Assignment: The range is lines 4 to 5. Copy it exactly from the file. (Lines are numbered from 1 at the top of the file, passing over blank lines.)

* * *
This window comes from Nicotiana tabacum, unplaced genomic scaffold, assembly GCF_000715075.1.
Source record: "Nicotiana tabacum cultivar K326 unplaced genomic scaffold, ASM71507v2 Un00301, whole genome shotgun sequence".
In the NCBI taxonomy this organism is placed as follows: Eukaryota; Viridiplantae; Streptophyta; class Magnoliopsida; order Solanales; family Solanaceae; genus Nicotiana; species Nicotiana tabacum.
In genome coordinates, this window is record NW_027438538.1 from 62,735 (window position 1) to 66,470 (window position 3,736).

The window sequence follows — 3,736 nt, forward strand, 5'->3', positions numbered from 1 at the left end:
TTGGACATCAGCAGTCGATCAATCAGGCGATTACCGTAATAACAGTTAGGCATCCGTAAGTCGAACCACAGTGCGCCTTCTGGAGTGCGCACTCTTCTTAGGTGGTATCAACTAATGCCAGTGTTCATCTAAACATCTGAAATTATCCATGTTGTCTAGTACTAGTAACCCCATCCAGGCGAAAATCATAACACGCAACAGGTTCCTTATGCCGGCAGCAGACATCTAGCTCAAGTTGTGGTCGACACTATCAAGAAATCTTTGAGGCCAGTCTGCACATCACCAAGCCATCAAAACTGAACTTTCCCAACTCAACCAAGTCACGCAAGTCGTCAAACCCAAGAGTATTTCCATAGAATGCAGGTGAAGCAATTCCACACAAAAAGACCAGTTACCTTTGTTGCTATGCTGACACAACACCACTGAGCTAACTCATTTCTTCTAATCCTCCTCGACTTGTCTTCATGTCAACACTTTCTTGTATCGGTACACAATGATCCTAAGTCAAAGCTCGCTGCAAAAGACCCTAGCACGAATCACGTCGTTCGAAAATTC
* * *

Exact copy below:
In genome coordinates, this window is record NW_027438538.1 from 62,735 (window position 1) to 66,470 (window position 3,736).

The window sequence follows — 3,736 nt, forward strand, 5'->3', positions numbered from 1 at the left end: